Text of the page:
When I was thirteen I accidentally traveled back in time to the 60s. That’s sort of what it felt like, anyway. Up until then I considered myself a pretty “vanilla” teenaged girl. Shy, easily influenced, brainy, and desperate to blend in with the other girls in my class. I was in my room one night after school VERY busy listening to my new Jonas Brothers CD when my parents called me into the living room.
“We’re gonna watch a movie, come sit with us?” my dad asked. He phrased the sentence as if I was being given an option. By his tone, I knew I had no option. I reluctantly plopped down in my sofa crease and prepared myself for two hours of apathy. (Movies have never been my cup of tea. I think it’s an attention-span thing.) The movie was called “Across the Universe,” and I could tell from the graphic designs on the DVD Menu alone that this wasn’t like the usual genre of movie my parents gravitate towards. (Them being English Literature teachers, I’ve seen every movie adaptation of every Jane Austen book known to man.)
I was shocked, blown away. I can see how I may be coming off as dramatic when I say this, but no amount of mental training could have prepared me for this moment in my life. “Across the Universe” was turbulent, rebellious, artistically beautiful, exciting and romantic, but above all, what struck me most was the soundtrack. All Beatles songs. I can’t accurately explain how much that movie hit me in all the right places. And thus, my obsession with the 1960s began.
It started with The Beatles (appropriately) but then it evolved to the whole of “The British Invasion.” The Rolling Stones, The Kinks, The Hollies, The Who. Then I furthered my education to American bands: The Beach Boys, The Byrds, The Stooges etc. By the time I was a Sophomore in high school I was an extremely advanced rock n’ roll historian. If my friends knew the extent of my love for elderly rock stars sixty years older than me, they probably would have had me admitted to the most heavily guarded psych-ward in California. Very few of my high school buddies got the chance to visit my house. I never invited anybody over for fear that they would see my poster-covered walls and think I was a serial killer or stalker. You think I’m exaggerating.
I had the four walls of my room painted the exact same colors as the jackets The Beatles were wearing on the Sgt. Pepper album cover. Blue, pink, orange and lime green. (So chic.) Then, those walls were plastered with countless posters of mods and rockers all looking down at me while I slept. Joy Division, Patti Smith and The Velvet Underground chillin’ on my ceiling. My furniture ranged from all things psychedelic to all things grunge. In 11th grade I made a shrine to Andy Warhol in the corner of my room, complete with candles, incense and a painting of Edie Sedgwick my friend made for me. In 11th grade I painted brick walls just above my vanity, in honor of Pink Floyd’s The Wall, of course. And let’s not forget about the Amy Winehouse collage I’ve had behind my door since her Back to Black album came out in 2006. It was an acid-tripping, heavy metal, glitter-covered, flannel-ridden nightmare. And simultaneously, my paradise.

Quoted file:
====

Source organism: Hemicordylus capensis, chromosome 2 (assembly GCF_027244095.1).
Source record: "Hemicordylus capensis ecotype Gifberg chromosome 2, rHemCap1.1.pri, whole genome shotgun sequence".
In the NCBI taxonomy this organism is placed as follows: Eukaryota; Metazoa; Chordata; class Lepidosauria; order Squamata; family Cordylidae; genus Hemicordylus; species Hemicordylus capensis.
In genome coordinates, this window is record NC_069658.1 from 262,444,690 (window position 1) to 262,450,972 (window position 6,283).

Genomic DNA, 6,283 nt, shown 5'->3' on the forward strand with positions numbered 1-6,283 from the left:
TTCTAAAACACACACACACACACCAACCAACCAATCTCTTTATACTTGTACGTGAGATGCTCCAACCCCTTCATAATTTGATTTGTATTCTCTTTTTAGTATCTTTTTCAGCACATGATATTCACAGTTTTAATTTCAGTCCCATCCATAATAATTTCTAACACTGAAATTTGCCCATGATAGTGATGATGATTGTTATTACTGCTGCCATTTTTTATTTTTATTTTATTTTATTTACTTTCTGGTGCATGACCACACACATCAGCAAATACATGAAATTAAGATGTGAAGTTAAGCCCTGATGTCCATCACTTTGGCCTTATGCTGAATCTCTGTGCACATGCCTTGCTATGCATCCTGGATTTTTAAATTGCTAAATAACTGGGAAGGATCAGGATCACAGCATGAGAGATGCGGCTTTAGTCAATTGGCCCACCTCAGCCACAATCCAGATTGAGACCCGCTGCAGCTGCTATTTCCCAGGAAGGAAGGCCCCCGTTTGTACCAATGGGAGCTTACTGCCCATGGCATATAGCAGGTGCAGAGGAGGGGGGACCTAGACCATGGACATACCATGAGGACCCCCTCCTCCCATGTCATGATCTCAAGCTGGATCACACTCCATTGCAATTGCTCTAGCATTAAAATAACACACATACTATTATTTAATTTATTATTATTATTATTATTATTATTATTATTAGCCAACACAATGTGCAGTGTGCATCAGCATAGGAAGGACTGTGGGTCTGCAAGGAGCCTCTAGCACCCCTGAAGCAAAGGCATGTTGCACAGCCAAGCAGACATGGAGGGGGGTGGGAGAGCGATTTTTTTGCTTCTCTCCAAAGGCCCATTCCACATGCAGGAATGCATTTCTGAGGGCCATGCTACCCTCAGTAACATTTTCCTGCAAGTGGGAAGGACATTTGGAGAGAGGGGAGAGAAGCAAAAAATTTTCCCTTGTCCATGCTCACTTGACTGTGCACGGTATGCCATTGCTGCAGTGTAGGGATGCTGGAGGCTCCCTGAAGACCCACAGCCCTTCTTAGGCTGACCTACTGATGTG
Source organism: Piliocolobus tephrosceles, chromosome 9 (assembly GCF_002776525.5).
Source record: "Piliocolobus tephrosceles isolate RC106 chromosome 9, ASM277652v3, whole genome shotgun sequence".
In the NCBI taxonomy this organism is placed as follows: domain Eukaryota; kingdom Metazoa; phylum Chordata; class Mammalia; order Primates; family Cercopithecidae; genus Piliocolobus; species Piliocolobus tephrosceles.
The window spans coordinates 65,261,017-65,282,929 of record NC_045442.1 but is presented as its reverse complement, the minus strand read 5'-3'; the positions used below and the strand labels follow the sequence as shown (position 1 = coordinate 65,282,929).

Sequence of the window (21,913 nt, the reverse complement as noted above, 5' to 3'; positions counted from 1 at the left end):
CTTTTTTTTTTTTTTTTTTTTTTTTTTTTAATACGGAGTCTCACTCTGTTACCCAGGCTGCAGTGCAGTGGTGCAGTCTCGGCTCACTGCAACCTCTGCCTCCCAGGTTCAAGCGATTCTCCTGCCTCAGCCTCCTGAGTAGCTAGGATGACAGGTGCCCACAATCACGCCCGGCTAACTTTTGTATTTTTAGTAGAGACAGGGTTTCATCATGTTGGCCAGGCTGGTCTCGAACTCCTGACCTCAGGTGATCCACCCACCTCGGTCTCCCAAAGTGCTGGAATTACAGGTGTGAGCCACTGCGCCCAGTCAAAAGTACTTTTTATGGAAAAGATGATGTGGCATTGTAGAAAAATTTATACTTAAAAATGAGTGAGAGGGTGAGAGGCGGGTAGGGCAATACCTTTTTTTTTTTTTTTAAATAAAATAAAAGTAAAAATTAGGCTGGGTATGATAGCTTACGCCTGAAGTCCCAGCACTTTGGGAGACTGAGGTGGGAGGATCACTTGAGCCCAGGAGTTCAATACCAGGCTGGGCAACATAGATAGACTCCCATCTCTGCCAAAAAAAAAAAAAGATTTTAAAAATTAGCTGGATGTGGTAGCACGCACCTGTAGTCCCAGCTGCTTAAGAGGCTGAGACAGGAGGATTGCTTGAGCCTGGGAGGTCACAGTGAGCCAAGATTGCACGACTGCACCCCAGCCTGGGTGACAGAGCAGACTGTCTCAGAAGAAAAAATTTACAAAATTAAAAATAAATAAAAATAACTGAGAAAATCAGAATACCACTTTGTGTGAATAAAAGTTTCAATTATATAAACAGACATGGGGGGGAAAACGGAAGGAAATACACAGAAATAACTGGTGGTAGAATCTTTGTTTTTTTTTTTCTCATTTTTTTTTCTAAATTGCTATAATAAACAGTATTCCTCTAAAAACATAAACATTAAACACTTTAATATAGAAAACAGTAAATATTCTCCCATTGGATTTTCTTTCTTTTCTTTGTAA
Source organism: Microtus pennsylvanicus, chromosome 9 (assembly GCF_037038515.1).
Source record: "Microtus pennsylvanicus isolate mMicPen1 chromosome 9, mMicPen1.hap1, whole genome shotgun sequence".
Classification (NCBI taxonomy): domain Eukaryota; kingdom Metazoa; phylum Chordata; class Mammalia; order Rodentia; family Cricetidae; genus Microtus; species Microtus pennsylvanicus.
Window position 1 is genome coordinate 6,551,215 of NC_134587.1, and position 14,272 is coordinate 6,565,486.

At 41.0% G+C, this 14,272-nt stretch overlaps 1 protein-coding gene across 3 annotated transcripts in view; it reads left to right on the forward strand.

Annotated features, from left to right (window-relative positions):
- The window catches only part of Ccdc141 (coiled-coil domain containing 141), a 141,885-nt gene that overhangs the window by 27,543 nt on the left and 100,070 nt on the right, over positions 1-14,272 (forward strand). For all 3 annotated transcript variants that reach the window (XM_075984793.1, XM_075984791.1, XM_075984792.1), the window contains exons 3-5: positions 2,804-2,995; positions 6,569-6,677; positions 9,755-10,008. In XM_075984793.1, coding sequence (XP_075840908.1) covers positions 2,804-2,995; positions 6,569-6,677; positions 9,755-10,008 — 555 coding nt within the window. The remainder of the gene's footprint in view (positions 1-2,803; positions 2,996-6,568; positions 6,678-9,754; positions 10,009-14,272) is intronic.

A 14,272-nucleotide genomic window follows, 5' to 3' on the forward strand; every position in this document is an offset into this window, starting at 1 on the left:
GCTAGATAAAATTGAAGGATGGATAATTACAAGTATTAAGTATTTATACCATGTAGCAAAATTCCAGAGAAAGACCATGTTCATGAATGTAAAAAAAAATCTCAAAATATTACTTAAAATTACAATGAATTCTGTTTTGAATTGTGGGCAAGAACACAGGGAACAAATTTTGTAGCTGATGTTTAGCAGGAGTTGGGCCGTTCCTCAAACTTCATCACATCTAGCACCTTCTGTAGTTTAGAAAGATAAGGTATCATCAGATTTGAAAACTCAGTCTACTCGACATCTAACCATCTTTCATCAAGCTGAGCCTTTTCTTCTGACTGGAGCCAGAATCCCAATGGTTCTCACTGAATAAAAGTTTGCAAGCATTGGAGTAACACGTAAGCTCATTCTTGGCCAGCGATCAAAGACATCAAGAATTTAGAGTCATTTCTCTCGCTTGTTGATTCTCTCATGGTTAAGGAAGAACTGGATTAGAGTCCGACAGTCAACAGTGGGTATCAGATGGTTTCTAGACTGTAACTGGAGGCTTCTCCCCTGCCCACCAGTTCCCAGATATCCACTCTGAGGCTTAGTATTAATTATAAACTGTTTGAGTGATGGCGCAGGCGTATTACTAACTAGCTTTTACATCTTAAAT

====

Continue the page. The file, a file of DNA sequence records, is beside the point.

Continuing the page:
I was a little self-conscious about my hobby. Only because it was hard to find people who could relate. While I was discovering Frank Zappa, some of my closest friends were making the transition from The Black Eyed Peas to LMFAO. (NOT that I look down on people who enjoy LMFAO, I’m just saying we were definitely on different wavelengths.) But overall, I think I received more respect for marching to the beat of my own drum. I never once felt that I was outcasted for following my joy. I had managed to trick people into thinking I was cool just because of the music I listened to.
In a way, I am eternally grateful to the artists who have managed to captivate my imagination. Now that I’m a young adult it is so obvious to me how much Debbie Harry has affected my fashion sense, or how Bowie has inspired my love of all things eccentric and bizarre. I’ve realized that every passion and every experience (whether fabricated in my mind or a physical event) is just another Jenga block on the tower of my identity. If I were to remove one, the tower would crumble and I wouldn’t be me. I am composed of every work of art I love.
Now, Oscar Wilde wasn’t a rockstar but he has made some pretty punk rock comments in his time. One of my favourites being: “Art is the most intense mode of individualism the world has known.” There are very few statements that I agree with more. The art you love defines you just as much as the people that you love. The Beatles didn’t make me who I am, their work allowed my soul to express itself the way it had always been meant to be expressed. If I were alive in another era, I would have found the same outlet with Beethoven, William Blake or Robert Frost. Two roads diverged in a yellow wood, and had I not sat down to watch “Across the Universe” that night, who knows how I would have developed? Sometimes it’s best to do what your parents ask you to.
** Emma Tice is a Marist College student form Anaheim, California. Upon her graduation this May, she will have a major in Media Studies and Production and a Creative Writing minor.